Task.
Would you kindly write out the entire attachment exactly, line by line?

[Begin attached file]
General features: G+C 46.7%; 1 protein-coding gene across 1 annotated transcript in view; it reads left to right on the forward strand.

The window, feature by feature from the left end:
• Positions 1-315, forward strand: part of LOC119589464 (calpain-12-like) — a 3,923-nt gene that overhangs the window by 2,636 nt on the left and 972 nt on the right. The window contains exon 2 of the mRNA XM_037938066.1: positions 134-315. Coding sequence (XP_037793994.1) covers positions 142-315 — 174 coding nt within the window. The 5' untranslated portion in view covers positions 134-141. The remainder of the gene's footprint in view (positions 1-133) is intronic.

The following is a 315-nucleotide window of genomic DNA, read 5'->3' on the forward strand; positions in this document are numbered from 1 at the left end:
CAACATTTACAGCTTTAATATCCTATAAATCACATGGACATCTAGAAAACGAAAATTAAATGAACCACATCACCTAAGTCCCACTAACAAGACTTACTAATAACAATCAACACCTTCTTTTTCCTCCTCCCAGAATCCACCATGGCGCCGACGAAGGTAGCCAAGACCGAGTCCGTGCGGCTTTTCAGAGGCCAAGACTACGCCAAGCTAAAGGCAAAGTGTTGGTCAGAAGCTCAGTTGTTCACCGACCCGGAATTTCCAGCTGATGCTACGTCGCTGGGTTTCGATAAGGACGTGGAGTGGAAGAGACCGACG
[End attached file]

General features: G+C 46.7%; 1 protein-coding gene across 1 annotated transcript in view; it reads left to right on the forward strand.

The window, feature by feature from the left end:
• Positions 1-315, forward strand: part of LOC119589464 (calpain-12-like) — a 3,923-nt gene that overhangs the window by 2,636 nt on the left and 972 nt on the right. The window contains exon 2 of the mRNA XM_037938066.1: positions 134-315. Coding sequence (XP_037793994.1) covers positions 142-315 — 174 coding nt within the window. The 5' untranslated portion in view covers positions 134-141. The remainder of the gene's footprint in view (positions 1-133) is intronic.

The following is a 315-nucleotide window of genomic DNA, read 5'->3' on the forward strand; positions in this document are numbered from 1 at the left end:
CAACATTTACAGCTTTAATATCCTATAAATCACATGGACATCTAGAAAACGAAAATTAAATGAACCACATCACCTAAGTCCCACTAACAAGACTTACTAATAACAATCAACACCTTCTTTTTCCTCCTCCCAGAATCCACCATGGCGCCGACGAAGGTAGCCAAGACCGAGTCCGTGCGGCTTTTCAGAGGCCAAGACTACGCCAAGCTAAAGGCAAAGTGTTGGTCAGAAGCTCAGTTGTTCACCGACCCGGAATTTCCAGCTGATGCTACGTCGCTGGGTTTCGATAAGGACGTGGAGTGGAAGAGACCGACG